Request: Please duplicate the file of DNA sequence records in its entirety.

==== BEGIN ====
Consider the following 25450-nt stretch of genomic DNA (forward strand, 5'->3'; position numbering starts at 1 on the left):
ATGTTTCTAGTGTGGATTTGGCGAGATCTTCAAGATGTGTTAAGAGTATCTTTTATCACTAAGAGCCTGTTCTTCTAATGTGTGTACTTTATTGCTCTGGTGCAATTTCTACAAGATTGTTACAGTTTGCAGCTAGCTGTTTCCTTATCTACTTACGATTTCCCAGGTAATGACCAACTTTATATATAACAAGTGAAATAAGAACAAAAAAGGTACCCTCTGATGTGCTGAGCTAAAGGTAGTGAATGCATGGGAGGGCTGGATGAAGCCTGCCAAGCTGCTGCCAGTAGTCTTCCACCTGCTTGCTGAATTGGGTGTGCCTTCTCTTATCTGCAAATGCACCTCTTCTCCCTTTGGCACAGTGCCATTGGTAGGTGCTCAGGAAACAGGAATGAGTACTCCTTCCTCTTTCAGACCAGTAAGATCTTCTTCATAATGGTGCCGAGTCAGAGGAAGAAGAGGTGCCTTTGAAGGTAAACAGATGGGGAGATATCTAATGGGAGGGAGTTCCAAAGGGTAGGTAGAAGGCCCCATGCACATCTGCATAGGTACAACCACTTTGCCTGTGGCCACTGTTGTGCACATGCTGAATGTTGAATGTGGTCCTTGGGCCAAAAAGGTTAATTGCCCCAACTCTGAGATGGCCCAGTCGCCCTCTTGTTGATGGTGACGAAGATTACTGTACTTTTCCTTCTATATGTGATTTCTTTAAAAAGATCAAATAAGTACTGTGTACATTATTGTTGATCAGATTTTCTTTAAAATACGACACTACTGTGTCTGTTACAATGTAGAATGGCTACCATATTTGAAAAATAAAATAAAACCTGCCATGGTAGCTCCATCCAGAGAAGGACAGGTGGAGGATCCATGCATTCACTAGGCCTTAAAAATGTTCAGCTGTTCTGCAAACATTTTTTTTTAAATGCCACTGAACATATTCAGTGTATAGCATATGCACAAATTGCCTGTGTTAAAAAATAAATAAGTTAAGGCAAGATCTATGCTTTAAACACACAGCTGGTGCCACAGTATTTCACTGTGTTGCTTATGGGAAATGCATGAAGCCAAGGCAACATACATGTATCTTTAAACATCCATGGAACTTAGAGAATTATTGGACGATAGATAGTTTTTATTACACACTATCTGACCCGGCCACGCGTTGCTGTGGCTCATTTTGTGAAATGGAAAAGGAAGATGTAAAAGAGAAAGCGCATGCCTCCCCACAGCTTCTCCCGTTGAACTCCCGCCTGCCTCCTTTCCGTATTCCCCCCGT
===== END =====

Consider the following 25450-nt stretch of genomic DNA (forward strand, 5'->3'; position numbering starts at 1 on the left):
ATGTTTCTAGTGTGGATTTGGCGAGATCTTCAAGATGTGTTAAGAGTATCTTTTATCACTAAGAGCCTGTTCTTCTAATGTGTGTACTTTATTGCTCTGGTGCAATTTCTACAAGATTGTTACAGTTTGCAGCTAGCTGTTTCCTTATCTACTTACGATTTCCCAGGTAATGACCAACTTTATATATAACAAGTGAAATAAGAACAAAAAAGGTACCCTCTGATGTGCTGAGCTAAAGGTAGTGAATGCATGGGAGGGCTGGATGAAGCCTGCCAAGCTGCTGCCAGTAGTCTTCCACCTGCTTGCTGAATTGGGTGTGCCTTCTCTTATCTGCAAATGCACCTCTTCTCCCTTTGGCACAGTGCCATTGGTAGGTGCTCAGGAAACAGGAATGAGTACTCCTTCCTCTTTCAGACCAGTAAGATCTTCTTCATAATGGTGCCGAGTCAGAGGAAGAAGAGGTGCCTTTGAAGGTAAACAGATGGGGAGATATCTAATGGGAGGGAGTTCCAAAGGGTAGGTAGAAGGCCCCATGCACATCTGCATAGGTACAACCACTTTGCCTGTGGCCACTGTTGTGCACATGCTGAATGTTGAATGTGGTCCTTGGGCCAAAAAGGTTAATTGCCCCAACTCTGAGATGGCCCAGTCGCCCTCTTGTTGATGGTGACGAAGATTACTGTACTTTTCCTTCTATATGTGATTTCTTTAAAAAGATCAAATAAGTACTGTGTACATTATTGTTGATCAGATTTTCTTTAAAATACGACACTACTGTGTCTGTTACAATGTAGAATGGCTACCATATTTGAAAAATAAAATAAAACCTGCCATGGTAGCTCCATCCAGAGAAGGACAGGTGGAGGATCCATGCATTCACTAGGCCTTAAAAATGTTCAGCTGTTCTGCAAACATTTTTTTTTAAATGCCACTGAACATATTCAGTGTATAGCATATGCACAAATTGCCTGTGTTAAAAAATAAATAAGTTAAGGCAAGATCTATGCTTTAAACACACAGCTGGTGCCACAGTATTTCACTGTGTTGCTTATGGGAAATGCATGAAGCCAAGGCAACATACATGTATCTTTAAACATCCATGGAACTTAGAGAATTATTGGACGATAGATAGTTTTTATTACACACTATCTGACCCGGCCACGCGTTGCTGTGGCTCATTTTGTGAAATGGAAAAGGAAGATGTAAAAGAGAAAGCGCATGCCTCCCCACAGCTTCTCCCGTTGAACTCCCGCCTGCCTCCTTTCCGTATTCCCCCCGT